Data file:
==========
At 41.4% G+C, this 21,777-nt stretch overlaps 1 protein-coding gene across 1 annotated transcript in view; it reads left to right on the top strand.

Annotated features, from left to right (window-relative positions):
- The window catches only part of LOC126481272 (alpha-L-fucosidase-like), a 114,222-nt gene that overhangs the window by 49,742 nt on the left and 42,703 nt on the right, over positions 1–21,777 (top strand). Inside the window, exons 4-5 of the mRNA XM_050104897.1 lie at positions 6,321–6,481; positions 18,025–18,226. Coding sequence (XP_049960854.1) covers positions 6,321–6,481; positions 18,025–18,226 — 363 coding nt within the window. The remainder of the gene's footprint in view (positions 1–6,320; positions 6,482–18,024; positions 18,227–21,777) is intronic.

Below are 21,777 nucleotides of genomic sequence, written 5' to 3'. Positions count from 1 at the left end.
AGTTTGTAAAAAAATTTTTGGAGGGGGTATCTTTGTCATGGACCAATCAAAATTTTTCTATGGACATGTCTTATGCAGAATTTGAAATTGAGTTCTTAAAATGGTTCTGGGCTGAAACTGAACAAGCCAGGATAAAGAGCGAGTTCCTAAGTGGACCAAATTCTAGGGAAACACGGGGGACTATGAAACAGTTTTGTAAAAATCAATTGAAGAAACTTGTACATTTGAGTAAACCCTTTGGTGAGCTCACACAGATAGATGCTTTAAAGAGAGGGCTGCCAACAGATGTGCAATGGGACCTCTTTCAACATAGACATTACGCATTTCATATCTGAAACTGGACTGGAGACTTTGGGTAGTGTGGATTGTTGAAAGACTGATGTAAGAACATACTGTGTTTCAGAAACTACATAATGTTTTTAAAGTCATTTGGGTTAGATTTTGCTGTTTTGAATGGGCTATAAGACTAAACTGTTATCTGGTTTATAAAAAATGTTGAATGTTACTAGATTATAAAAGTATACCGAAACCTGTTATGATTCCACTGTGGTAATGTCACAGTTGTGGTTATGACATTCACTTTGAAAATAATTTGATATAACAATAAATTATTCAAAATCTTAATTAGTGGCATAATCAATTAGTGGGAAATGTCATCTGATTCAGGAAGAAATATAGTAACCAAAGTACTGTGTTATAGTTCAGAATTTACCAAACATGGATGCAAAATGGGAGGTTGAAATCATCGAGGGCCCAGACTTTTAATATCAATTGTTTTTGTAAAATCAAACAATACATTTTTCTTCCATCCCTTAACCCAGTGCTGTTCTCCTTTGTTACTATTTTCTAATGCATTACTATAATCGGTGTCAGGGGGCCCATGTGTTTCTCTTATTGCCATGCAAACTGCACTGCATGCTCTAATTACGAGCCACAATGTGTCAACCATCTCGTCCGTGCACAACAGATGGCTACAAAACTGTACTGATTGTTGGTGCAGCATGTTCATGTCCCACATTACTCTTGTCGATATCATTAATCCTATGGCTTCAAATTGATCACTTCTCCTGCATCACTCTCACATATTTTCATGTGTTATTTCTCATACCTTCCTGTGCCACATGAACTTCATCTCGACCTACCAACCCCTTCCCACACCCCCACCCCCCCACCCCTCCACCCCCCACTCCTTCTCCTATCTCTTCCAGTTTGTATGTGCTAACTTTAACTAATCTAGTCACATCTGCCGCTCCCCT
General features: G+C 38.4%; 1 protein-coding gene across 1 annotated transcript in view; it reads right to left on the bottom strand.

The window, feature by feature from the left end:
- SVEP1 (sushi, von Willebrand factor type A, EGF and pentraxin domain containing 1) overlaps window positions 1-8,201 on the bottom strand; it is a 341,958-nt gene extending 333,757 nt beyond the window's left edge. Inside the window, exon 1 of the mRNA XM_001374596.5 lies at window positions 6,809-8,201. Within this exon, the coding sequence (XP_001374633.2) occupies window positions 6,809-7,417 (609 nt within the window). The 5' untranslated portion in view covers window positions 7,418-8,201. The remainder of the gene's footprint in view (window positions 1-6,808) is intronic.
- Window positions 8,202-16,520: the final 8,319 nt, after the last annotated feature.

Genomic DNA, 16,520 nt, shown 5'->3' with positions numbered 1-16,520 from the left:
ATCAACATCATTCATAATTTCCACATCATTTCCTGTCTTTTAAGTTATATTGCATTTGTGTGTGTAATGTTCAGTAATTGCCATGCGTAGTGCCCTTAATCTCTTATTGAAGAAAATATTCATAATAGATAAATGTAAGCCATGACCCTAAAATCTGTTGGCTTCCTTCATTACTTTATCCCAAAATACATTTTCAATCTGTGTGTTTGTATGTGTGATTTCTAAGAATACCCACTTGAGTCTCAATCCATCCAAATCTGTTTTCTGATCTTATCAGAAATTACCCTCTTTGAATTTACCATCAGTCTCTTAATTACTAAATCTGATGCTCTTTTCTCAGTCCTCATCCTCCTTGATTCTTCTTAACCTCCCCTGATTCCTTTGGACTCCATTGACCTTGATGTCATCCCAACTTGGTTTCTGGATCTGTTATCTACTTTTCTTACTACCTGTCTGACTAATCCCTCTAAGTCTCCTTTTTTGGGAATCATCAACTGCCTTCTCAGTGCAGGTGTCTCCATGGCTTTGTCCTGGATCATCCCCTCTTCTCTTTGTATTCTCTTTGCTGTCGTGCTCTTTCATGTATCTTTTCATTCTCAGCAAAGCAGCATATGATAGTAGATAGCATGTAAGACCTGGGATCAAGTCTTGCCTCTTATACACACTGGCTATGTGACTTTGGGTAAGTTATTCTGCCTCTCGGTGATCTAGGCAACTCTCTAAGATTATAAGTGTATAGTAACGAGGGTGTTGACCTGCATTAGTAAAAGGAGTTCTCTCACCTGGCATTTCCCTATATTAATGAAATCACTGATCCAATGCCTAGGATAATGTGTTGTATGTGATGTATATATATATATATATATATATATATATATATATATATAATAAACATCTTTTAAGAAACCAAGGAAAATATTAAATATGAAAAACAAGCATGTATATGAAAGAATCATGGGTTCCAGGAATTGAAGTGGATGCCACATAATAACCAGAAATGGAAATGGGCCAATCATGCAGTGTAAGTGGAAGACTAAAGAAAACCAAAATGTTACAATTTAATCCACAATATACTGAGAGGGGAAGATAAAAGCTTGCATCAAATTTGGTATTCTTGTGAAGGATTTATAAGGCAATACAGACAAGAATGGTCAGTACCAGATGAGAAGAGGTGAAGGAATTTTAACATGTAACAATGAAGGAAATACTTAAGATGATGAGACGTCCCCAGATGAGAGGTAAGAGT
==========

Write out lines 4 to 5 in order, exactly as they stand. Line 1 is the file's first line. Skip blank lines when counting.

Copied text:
Below are 21,777 nucleotides of genomic sequence, written 5' to 3'. Positions count from 1 at the left end.
AGTTTGTAAAAAAATTTTTGGAGGGGGTATCTTTGTCATGGACCAATCAAAATTTTTCTATGGACATGTCTTATGCAGAATTTGAAATTGAGTTCTTAAAATGGTTCTGGGCTGAAACTGAACAAGCCAGGATAAAGAGCGAGTTCCTAAGTGGACCAAATTCTAGGGAAACACGGGGGACTATGAAACAGTTTTGTAAAAATCAATTGAAGAAACTTGTACATTTGAGTAAACCCTTTGGTGAGCTCACACAGATAGATGCTTTAAAGAGAGGGCTGCCAACAGATGTGCAATGGGACCTCTTTCAACATAGACATTACGCATTTCATATCTGAAACTGGACTGGAGACTTTGGGTAGTGTGGATTGTTGAAAGACTGATGTAAGAACATACTGTGTTTCAGAAACTACATAATGTTTTTAAAGTCATTTGGGTTAGATTTTGCTGTTTTGAATGGGCTATAAGACTAAACTGTTATCTGGTTTATAAAAAATGTTGAATGTTACTAGATTATAAAAGTATACCGAAACCTGTTATGATTCCACTGTGGTAATGTCACAGTTGTGGTTATGACATTCACTTTGAAAATAATTTGATATAACAATAAATTATTCAAAATCTTAATTAGTGGCATAATCAATTAGTGGGAAATGTCATCTGATTCAGGAAGAAATATAGTAACCAAAGTACTGTGTTATAGTTCAGAATTTACCAAACATGGATGCAAAATGGGAGGTTGAAATCATCGAGGGCCCAGACTTTTAATATCAATTGTTTTTGTAAAATCAAACAATACATTTTTCTTCCATCCCTTAACCCAGTGCTGTTCTCCTTTGTTACTATTTTCTAATGCATTACTATAATCGGTGTCAGGGGGCCCATGTGTTTCTCTTATTGCCATGCAAACTGCACTGCATGCTCTAATTACGAGCCACAATGTGTCAACCATCTCGTCCGTGCACAACAGATGGCTACAAAACTGTACTGATTGTTGGTGCAGCATGTTCATGTCCCACATTACTCTTGTCGATATCATTAATCCTATGGCTTCAAATTGATCACTTCTCCTGCATCACTCTCACATATTTTCATGTGTTATTTCTCATACCTTCCTGTGCCACATGAACTTCATCTCGACCTACCAACCCCTTCCCACACCCCCACCCCCCCACCCCTCCACCCCCCACTCCTTCTCCTATCTCTTCCAGTTTGTATGTGCTAACTTTAACTAATCTAGTCACATCTGCCGCTCCCCT